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Monday, June 12, 2017

Ch. 12. ENGINEERING CONSENT: the fluoride deception by Christopher Bryson from archive.org


Ch. 12. ENGINEERING CONSENT: the fluoride deception by Christopher Bryson from archive.org
Engineering Consent     VISITING THE CAMBRIDGE, Massachusetts, home of Edward L.  Bernays was a thrilling and unsettling experience. On the occasion of his  hundredth birthday in 1991, 1 spoke with him for the British Broadcasting  Corporations World Service.' The nephew of Sigmund Freud was in  good health, briskly walking me to an old-fashioned elevator that rose  into his private office.   The elevator seemed like a time machine. Bernays seized the brass  control switch, and the lattice cage doors slammed shut. The diminutive  old man smiled, his eyes twinkling. His audience was captive, and once  again the tiny hands of Mr. Edward L. Bernays-the "father of public  relations" — gripped the levers of power. The doors opened. We entered a  softly lit photo gallery. Bernays shuffled forward, pointing proudly.  There he was, rubbing shoulders with men of power from the twentieth  century, like the omnipresent character in the Woody Allen movie Zelig:  Bernays at the signing of the Treaty of Versailles; Bernays with Henry  Ford, with Thomas Edison, with Eleanor Roosevelt, with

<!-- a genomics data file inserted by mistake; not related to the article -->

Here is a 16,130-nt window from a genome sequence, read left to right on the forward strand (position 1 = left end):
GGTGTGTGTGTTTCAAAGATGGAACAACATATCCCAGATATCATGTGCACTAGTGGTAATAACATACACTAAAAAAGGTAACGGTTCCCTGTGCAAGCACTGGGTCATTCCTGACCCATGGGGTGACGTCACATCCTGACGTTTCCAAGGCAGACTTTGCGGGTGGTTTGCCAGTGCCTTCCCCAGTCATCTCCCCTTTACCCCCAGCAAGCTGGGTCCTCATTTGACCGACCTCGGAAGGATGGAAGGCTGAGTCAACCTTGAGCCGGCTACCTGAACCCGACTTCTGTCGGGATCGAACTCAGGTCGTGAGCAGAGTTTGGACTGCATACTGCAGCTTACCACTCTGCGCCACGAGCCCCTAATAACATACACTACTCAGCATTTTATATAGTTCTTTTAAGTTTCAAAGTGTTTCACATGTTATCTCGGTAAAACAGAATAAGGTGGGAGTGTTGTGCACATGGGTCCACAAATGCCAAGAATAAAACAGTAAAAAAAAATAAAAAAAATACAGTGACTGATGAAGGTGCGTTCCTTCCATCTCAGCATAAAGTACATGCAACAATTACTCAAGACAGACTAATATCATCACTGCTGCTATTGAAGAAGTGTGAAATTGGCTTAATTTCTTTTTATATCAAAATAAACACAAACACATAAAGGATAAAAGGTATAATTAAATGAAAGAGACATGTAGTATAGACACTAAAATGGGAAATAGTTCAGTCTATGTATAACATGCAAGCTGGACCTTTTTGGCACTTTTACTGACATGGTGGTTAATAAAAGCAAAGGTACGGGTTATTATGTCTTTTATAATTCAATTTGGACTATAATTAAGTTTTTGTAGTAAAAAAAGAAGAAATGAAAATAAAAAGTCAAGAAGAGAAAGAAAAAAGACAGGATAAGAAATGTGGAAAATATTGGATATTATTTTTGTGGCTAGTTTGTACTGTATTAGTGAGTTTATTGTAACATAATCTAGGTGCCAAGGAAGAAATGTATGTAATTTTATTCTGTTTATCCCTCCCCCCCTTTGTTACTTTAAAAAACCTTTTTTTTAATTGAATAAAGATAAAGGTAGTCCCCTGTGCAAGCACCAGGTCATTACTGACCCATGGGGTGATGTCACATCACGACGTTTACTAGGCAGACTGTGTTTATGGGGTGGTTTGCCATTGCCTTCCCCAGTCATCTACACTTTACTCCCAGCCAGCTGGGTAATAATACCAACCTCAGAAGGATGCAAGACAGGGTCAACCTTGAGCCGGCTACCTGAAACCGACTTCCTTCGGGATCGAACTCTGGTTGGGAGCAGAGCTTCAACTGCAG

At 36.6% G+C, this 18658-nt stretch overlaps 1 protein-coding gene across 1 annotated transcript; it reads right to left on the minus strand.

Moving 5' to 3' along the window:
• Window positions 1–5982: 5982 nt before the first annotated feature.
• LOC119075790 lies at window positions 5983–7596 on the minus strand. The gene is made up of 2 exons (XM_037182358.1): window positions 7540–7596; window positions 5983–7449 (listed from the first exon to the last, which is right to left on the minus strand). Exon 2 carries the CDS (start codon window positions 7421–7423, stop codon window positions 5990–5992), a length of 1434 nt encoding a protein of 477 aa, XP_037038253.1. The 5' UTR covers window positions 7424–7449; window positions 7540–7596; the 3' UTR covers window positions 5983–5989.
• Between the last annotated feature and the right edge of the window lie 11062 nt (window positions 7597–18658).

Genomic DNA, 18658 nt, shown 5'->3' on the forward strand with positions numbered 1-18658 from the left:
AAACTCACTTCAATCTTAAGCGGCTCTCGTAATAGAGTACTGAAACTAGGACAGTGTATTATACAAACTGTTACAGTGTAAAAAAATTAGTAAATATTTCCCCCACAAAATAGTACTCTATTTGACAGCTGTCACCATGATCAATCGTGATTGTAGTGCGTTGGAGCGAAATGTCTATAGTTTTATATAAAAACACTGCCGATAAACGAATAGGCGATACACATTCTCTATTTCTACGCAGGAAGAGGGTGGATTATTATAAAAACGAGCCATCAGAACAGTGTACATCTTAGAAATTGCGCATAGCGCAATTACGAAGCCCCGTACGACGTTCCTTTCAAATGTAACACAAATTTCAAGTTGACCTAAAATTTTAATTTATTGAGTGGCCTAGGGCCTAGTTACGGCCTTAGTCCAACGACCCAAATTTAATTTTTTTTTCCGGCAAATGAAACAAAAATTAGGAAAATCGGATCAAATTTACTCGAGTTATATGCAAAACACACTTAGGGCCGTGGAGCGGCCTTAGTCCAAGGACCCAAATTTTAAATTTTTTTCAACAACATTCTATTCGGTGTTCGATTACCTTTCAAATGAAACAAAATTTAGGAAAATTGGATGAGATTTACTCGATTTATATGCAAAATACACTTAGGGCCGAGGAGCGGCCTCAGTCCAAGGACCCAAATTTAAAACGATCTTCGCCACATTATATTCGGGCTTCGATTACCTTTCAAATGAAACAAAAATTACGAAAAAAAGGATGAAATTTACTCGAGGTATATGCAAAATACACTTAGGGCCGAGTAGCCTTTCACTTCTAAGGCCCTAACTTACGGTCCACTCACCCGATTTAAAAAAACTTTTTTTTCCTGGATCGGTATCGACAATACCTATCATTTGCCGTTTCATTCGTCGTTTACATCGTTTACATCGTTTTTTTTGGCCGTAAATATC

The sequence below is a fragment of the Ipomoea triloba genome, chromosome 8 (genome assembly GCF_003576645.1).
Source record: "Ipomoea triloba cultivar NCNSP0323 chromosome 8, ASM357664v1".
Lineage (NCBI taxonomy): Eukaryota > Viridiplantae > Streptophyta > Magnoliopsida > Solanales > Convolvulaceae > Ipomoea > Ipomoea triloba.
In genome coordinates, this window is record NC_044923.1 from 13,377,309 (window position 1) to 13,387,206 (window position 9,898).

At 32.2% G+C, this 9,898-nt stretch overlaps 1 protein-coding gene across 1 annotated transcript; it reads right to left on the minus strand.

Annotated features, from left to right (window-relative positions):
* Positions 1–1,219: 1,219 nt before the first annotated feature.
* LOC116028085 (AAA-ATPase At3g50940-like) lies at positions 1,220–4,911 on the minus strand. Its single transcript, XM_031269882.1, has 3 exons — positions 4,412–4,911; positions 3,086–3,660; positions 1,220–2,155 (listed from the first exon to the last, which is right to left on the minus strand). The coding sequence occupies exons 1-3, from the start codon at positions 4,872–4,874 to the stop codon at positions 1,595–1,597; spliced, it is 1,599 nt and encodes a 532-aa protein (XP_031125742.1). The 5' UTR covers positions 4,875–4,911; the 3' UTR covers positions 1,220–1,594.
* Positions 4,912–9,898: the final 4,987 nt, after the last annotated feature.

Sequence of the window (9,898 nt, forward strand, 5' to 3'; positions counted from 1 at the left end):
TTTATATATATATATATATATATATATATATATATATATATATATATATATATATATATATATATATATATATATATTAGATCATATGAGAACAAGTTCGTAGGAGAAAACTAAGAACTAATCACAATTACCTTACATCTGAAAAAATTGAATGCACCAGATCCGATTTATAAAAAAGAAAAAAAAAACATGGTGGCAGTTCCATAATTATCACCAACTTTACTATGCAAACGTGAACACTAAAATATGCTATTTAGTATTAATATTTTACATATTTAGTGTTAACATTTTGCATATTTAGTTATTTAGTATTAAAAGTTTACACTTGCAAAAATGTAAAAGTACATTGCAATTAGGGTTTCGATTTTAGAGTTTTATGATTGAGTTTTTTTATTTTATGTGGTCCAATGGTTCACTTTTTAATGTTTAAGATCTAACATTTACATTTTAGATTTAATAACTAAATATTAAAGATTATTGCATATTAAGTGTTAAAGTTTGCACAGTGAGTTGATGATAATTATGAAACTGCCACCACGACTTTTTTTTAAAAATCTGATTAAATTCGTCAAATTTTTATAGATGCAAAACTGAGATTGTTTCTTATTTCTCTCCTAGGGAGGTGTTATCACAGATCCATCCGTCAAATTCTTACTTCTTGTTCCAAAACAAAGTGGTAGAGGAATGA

https://www.blogger.com/null Eisenhower, with Truman; and Bernays with George Hill, the head of the  American Tobacco Company. (Bernays's wife was the leading feminist  Doris Fleischman. He was a master of exploiting such modern liberal  sentiment. On behalf of his tobacco client Bernays had once persuaded  women's suffrage activists to march in the 1929 New York Easter Parade  holding cigarettes as "torches of liberty." ) 2   The tiny propagandist counted among his clients the dancer Nijinski,  the singer Enrico Caruso, and some of the most powerful     ENGINEERING CONSENT     159     corporations in America, including CBS, Procter and Gamble, and Allied  Signal. Bernays also had close ties to the U.S. military. As a young man in  World War I he had been a foot soldier in the governments Committee on  Public Information, creating some of the nation s earliest war propaganda.  He volunteered those skills for the U.S. Army in World War II, and during  the cold war he was in communication with the CIA. Other resume items  included advising the United Fruit Company during the U.S. governments  overthrow of the elected government of Guatemala; shaping strategy for  the U.S. Information Agency (USIA); and advising the government of  South Vietnam.   Bernays also persuaded Americans to add fluoride to water.'   "I do recall doing that," he said softly during another interview at his  home in 1993. Although Bernays was then 102 years old, his memory was  good. Selling fluoride was child s play, Bernays explained. The PR wizard  specialized in promoting new ideas and products to the public by stressing  a claimed public-health benefit. He understood that citizens had an often  unconscious trust in medical authority. You can get practically any idea  accepted, Bernays told me, chuckling. If doctors are in favor, the public is  willing to accept it, because a doctor is an authority to most people,  regardless of how much he knows, or doesnt know. ... By the law of  averages, you can usually find an individual in any field who will be  willing to accept new ideas, and the new ideas then infiltrate the others who  haven t accepted it.   In 1913, for example, Bernays played on medical and liberal sympathies  to boost ticket sales of a Broadway play he had helped to produce. The play,  Damaged Goods, dealt with the then-controversial subject of venereal  disease. Bernays circumvented potential censorship, he said, by creating a  politically diverse Sociological Committee of doctors and prominent New  York citizens to extol the health benefits of sex education and endorse the  new play. This committee, which included John D. Rockefeller and a  founder of the ACLU, turned Damaged Goods into a Broadway hit. By  publicizing the purported health benefits of certain products, Bernays  similarly increased sales of bananas for the United Fruit Company, bacon  for the Beechnut Packing Company, and Crisco cooking oil for Procter and  Gamble.'     16o     CHAPTER TWELVE     In his 1928 book, Propaganda, Bemays explained his technique more  formally. He noted "the psychological relationship of dependence of men  on their physicians and other such opinion leaders in society. Those who  manipulate this unseen mechanism of society, he wrote, constitute an  invisible government which is the true ruling power of our country . . . our  minds are molded, our tastes formed, our ideas suggested, largely by men  we have never heard of.'"   Before World War II, the diminutive media wizard had been a PR  adviser to Alcoa. He operated from the same office building, One Wall  Street, where the Alcoa lawyer Oscar Ewing had also worked. In 1950  Ewing had been the top government official to sign off on the endorsement  of water fluoridation, as Federal Security Administrator in charge of the  US Public Health Service.   "Do you recall working with Oscar Ewing on fluoridation?" I asked  Bernays. "Yes," he replied.   Pressed about his relationship with Ewing, Bernays shifted  uncomfortably. A memory that had been crystal clear seconds earlier  suddenly clouded. I had the same relationship that I had to other clients, I  treated them the way a lawyer treats a client or a doctor treats a client. We  had discussion of the problem at hand and how to meet them. I don't  remember him very well," he insisted. Bernays glanced furtively at me:  Obviously I did nothing without their approval, in advance.   Bernays s personal papers detail his involvement in one of the nation's  earliest and biggest water fluoridation battles, which took place in New  York City. It was a key moment. The fight for fluoride was in full swing  around the country, with referenda and public opinion running mostly in  favor of the antifluoridationists. b Both camps understood the importance of  winning in New York. A victory for fluoride in the liberal media  metropolis would give fluoride promoters a big boost elsewhere, according  to Bernays. If New York accepts an idea, the other states will accept the  idea too," he explained to me.   In one corner of the ring was a vigorous popular movement opposing  fluoridation. The protesters were backed by leading doctors, such as Dr.  Simon Beisler, a former president of the American Urological Association;  Dr. Fred Squier Dunn of the Lenox Hill     ENGINEERING CONSENT     161     Hospital; radiologist Frederick Exner; and Dr. George Waldbott. I n  the other corner was New York Citys Health Department, led by  Commissioner Dr. Leona Baumgartner. She was supported by the big  guns of the nations health establishment, including Louis Dublin,  formerly of the Metropolitan Life insurance company; Robert Kehoe  of the Kettering Laboratory; Detlev Bronk of the Rockefeller  Foundation; Nicholas C. Leone of the Public Health Service; and  Herman Hilleboe, New York State s Health Commissioner.   During the campaign Bernays secretly advised Health Com-  missioner Baumgartner on how to sell fluoride to the voters. All this  intrigues me no end, he told Dr. Baumgartner in a December 8, 1960,  letter discussing fluoridation, because it presents challenging  situations deeply related to the public's interest which may be solved  by the engineering of consent.'" ("The Engineering of Consent was a  well-known Bernays essay on techniques of media manipulation and  public relations.)   Bernays advised the Health Commissioner to write TV network  bosses David Sarnoff at NBC and William Paley at CBS, telling them  that debating fluoridation is like presenting two sides for  anti-Catholicism or anti-Semitism and therefore not in the public  interest. ' She should approach the TV executives gingerly, he warned,  without necessarily asking them to act in any specific way, but rather  generically. . . . This might lead to a revision of the whole policy of  what shall and shall not be considered controversial.   Other media strategies included mailing innocuous-sounding  letters to influential editors, explaining what fluoridation entailed. We  would put out the definition first to the editors of important  newspapers," Bernays said. "Then we would send a letter to publishers  of dictionaries and encyclopedias. After six or eight months we would  find the word fluoridation was published and defined in dictionaries  and encyclopedias.   During the battle for New Yorkers hearts and minds the citys  Health Department received support from an influential profluoride  citizens committee — purporting to be interested in fluoride for  public -health reasons. The titular head of the Committee to Protect  Our Children s Teeth was the famous pediatrician Benjamin Spock.  Also lending their names to the Committee s effort was a long list of  celebrities, liberals, and notables including Mrs. Franklin     162   D. Roosevelt, baseball great Jackie Robinson, and trade union leader A.  Philip Randolph. A lavish booklet called Our Children's Teeth was  published by the Committee and distributed around the country. It was a  compendium of reassurances of fluorides safety and denunciations of  critics. Safety problems were "nonexistent," wrote Dr. Robert Kehoe from  the Kettering Laboratory, while Dr. Hilleboe tarred opponents as food  faddists, cultists, chiropractors and misguided and misinformed persons  who are ignorant of the scientific facts involved.   Sold to New Yorkers as a public-health initiative, the Committee to  Protect Our Children's Teeth had powerful links to the U.S.  military-industrial complex, and to the efforts of big industrial corporations  to escape liability for fluoride pollution. In 1956, for example, the  Committees booklet Our Children's Teeth was hot off the press. Before  most New York parents had an opportunity to read about fluorides wonders,  lawyers for the Reynolds aluminum company submitted the booklet to a  federal appeals court in Portland, Oregon, where the company had been  found guilty of injuring the health of a local farming family through  fluoride pollution (see chapter 13).   Inside the booklet, the judges were told, "are to be found the statements  of one medical and scientific expert after another, all to the effect that  fluorides in low concentrations (such as are present around aluminum and  other industrial plants) present no hazard to man." (Today such a pseudo  grass-roots effort would be known as an "astroturf" organization because  of its fake popular character and essentially corporate roots.)   The committee was funded by the W. K. Kellogg Foundation, and its  goals were to break the political logjam in New York and to help topple  dominoes across the country, according to the committee's program  director, Henry Urrows. 10 "That was the working assumption — our  justification as far as the Kellogg people were concerned — and it turned out  that was quite correct because we broke the back of the anti-fluoridation  movement by winning in New York and Chicago," Urrows told me.   Although the Committee s expert composition and broad social  representation was a classic Bernays-style propaganda technique, Urrows  denied that the campaign had anything to do with Bernays,     whom he dismissed in clipped, Harvard tones of barely concealed  repugnance: He was a man who would take credit for anything that would  reflect credit on him. He was a professional liar. (Urrows may not have  known what Bernays was doing, but Bernays kept tabs on Urrows.  Correspondence from Urrows to Health Commissioner Leona  Baumgartner is found in the Bernays archive.)   More evidence of the Committees ties to industry can be seen in its  staffing and endorsements. General counsel to the committee was Ford  Foundation trustee and leading corporate attorney, Bethuel M. Webster. He  had been a wartime associate of Harvard president James Conant and of  Vannevar Bush, the two leading science bureaucrats who had shepherded  the early development of the atomic bomb." And the booklet includes  statements from eight DuPont scientists; three scientists from the nuclear  complex at Oak Ridge; a doctor from the Army Chemical Center in  Maryland; the president of Union Carbide; the former supervisor of  uranium hexafluoride production at Harshaw Chemical; the former director  of the AECs Division of Biology and Medicine; Shields Warren, a member  of the AEC s Medical Advisory Committee; Detlev Bronk; and Dr. Herbert  Stokinger, who had performed many of the Manhattan Projects fluorine  toxicity studies for Harold Hodge at the University of Rochester. 12   According to Urrows, it was "a coincidence" that so many scientists  listed in the booklet were associated with the atomic-weapons industry.  Fluorides use in industry was "pervasive," he said. It was therefore  unnecessary to list all those various industrial applications in a dental  publication, he added. Urrows knew that Dr. Shields Warren, for example,  had been associated with the AEC and that the nuclear industry had an  interest in fluoride, but he bristled at any suggestion that his committee  misled the public by not informing them of fluorides military uses. "I think  what you are doing is injecting a suspicion as though there were a  self-interest beyond the public interest. And I think that you are mistaken,"  Urrows said.   It was not until 1965 that fluoride finally began spilling from New York  City faucets. Foes complained bitterly that, while city residents were given  a referendum on off-track betting, the fluoride vote had been turned over to  the five-man Board of Estimate. An exclusive cocktail party corralling  New York's political leaders at the home     164     CHAPTER TWELVE.     of Mary and Albert Lasker had launched the final push for fluoride that  summer, according to National Fluoridation News. Mary Lasker was a  member of the Committee to Protect our Children s Teeth and a prominent  public health advocate. Her husband was a wealthy advertising executive,  whose money came in part from pushing Lucky Strike cigarettes with  Edward Bernays for the American Tobacco Company. 13 Guests at the  Lasker party on July 25 included Mayor Robert Wagner, members of the  Board of Estimate, twelve out of twenty-five members of the City Council,  and Brooklyn s borough president Abe Stark.   This government by cocktails is really unique, commented a press  release from the antifluoride Association for the Protection of our Water  Supply. Here is a private one-sided hearing on a most controversial subject,  in a meeting by officials in an ex cathedra session. Where does it leave the  masses of citizens opposed to fluorida-tion? Will they have to pool their  meager resources and invite the city fathers to an inexpensive bar to hear  their story?   The Committee to Protect Our Children s Teeth had accomplished its  broader national mission, said Urrows. 14 "At the time we began work, there  may have been — Im guessing now — 5 percent of the public water supplies  [in the United States] being fluoridated, at the time we went out of business  we had about two-thirds," Urrows added.   The father of public relations helped the U.S. Public Health Service to  sell fluoride too, it seems. On Valentines Day of 1961, assistant surgeon  general and chief dental officer for the Public Health Service, Dr. John  Knutson, wrote to Bernays in New York. Knutson asked Bernays to pay a  visit to his office to discuss new approaches to the promotion of water  fluoridation. The letter is on government stationery. Bernays answered by  return mail, announc ing that he expected to be in Washington shortly to  see some of my friends in Government and when the date is set I will make  it a point to clear with you for an appointment. ,s   The federal public-relations effort grew in strength during the 1950s and  1960s. From the beginning the scale of the taxpayer-funded propaganda  was driven by the strength of public opposition to fluoridation and had as  its hallmark disrespect for open debate and a democratic vote.'     ENGINEERING CONSENT     165     Big Brother watched. The Public Health Service, the American Dental  Association, the American Medical Association, and the American Water  Works Association all operated semicovert investigative offices,  compiling McCarthyite dossiers on antifluo-ride medical professionals and  sending often second-hand and derogatory information to profluoride  groups.' The government agency for perpetuating such smear campaigns,  which serves as the CIA and the USIA of the pro-fluoridationists  according to Science magazine, was a taxpayer-funded outfit inside the  NIH, the National Fluoridation Information Service of the Division of  Dental Health of the U.S. Public Health Service. The spying unit, remarked  Science, makes it its business to know who stands where in the  fluoridation controversy." 18   Medical professionals critical of fluoride were regularly mauled in  the press, while doctors and dentists were expelled from their profes  sional organizations for antifluoride heresy.' 9 At least one researcher,  Dr. Reuben Feltman, who had found that fluoride supplements  produce harmful side effects in pregnant women, had his federal  funding withdrawn. 20 And the leading fluoride critic, Dr. George  Waldbott from Michigan, soon found himself in the cross hairs of  fluoride propagandists. 21 In 1988 Chemical and Engineering News  reviewed the damage that had been done to Waldbott's scientific  standing as a result of such attacks. Rather than deal scientifically  with his work, wrote Bette Hileman, ADA mounted a campaign of  criticism based largely on a letter from a West German health officer,  Heinrich Hornung. The letter made a number of untrue statements,  including an allegation that Waldbott obtained his information on  patients' reactions to fluoride solely from the use of questionnaires.  ADA later published Waldbott's response to this letter. But the widely  disseminated original news release was not altered or corrected, and  continued to be published in many places. As late as 1985, it was still  being quoted. Once political attacks effectively portrayed him as  v anti-fluoridation', Waldbott's work was largely ignored by physicians  and scientists."   22   Journalists, too, were seized by the Zeitgeist. In the summer of 1956 the  writer Donald McNeil served as cover for the AMAs Bureau of  Investigation in a failed bid to smear a leading antifluoride scientist.  Although he would later write propaganda pamphlets for the ADA,     166     CHAPTER TWELVE     McNeil was then preparing what was regarded as an objective book on  fluoride; he would become perhaps the leading media observer of the  nationwide debate over fluoride. On July 2, 1956, McNeil wrote to the  distinguished radiologist Frederick B. Exner in Seattle, Wash ington,  requesting reprints of Exner s critical paper Fluoridation. McNeil wrote  under a pseudonym, explaining he was an antifluoride activist planning a  "door-to-door" campaign in Wisconsin and asking if Exner could give him  some idea on the price of reprints.   Secretly McNeil was responding to a personal request from the AMA's  chief gumshoe, Oliver Field, to obtain information in order to show "that  people are profiting" from the sale of antifluoride literature. (Dr. Exner had  no idea of the subterfuge. He duly charged McNeil a.k.a. "Don Marriott" a  dollar for a single copy, a rate that fell on a sliding scale to 55 cents per  hundred.) 23   Scientists with an eye for a successful career read the tea leaves closely.  A river of federal dollars from the newly flush National Institutes of Health  was cascading into research laboratories and college campuses around the  nation, profoundly shaping the nations scientific research priorities. While  millions of these taxpayer dollars were spent promoting fluoridation, little  money was given to study the potentially harmful effects from fluoride.  Instead, the PHS spent lavishly during the cold war, producing profluoride  films and public exhibits, as well as funding pseudoscholarly works.   An example of these expenditures was the 1963 booklet, The Role of  Fluoride in Public Health, produced by the Kettering Laboratory and funded  by the PHS. The Kettering Laboratory was simultaneously being funded by  several of the biggest fluoride -polluting industries in the United States. The  booklet's censorship of details and the Laboratory's interest in proving  fluoride safe in low doses can be seen in its near-complete omission of  scientists and articles critical of fluoride — and in the tract's propagandistic  subtitle, "The Soundness of Fluoridation of Communal Water  Supplies. 24   The American Dental Association — funded in part by millions of dollars  in taxpayer grants from the Public Health Service — joined the propaganda  campaign, releasing a torrent of movies, slides, booklets, and exhibits, even  suggesting scripts for radio programs. 25 One such script — with fake  dialogue for doctors, dentists, and a " member" of the Parent Teacher's  Association — dealt with the issue     ENGINEERING CONSENT     167     of dental fluorosis with Orwellian doubletalk, stating that Fluoridated  water gives the teeth an added sparkle.'   A 1952 ADA pamphlet also advised against democracy. At no time  should the dentist be placed in the position of defending himself, his  profession, or the fluoridation process, stated the leaflet How to  Obtain Fluoridation for Your Community Through a Citizens  Committee. Fluoridation "should not be submitted to the voters, who  cannot possibly sift through and comprehend the scientific evidence,  the pamphlet advised.   Yet the scale of the public -relations campaign mounted on behalf of  water fluoridation appears to have startled even the ADA. In August  1952, for example, a blizzard of identical news stories appeared in  papers around the country. They all praised fluoride for reducing  dental cavities in Newburgh, New York. Curiously, they all did so in  exactly the same language. Who in hell is feeding newspapers canned  pro-fluoridation arguments????????" asks a note found by the  historian Donald McNeil in the archives of the American Dental  Association.' Two clippings, EXACTLY ALIKE, starting with Every  time we hear a piece of news like the following from one part of the  country we are surprised, and a little dismayed, that we don't get the  same news from lots of other places.' Then tells of Newburgh's 47  percent reduction in decay" [emphasis in original]. The mystified  author then lists several newspapers in Washington, Idaho, Missouri,  Iowa, Arkansas, and South Dakota where the promotional story had  appeared.     13     Showdown in the West   Martin vs. Reynolds Metals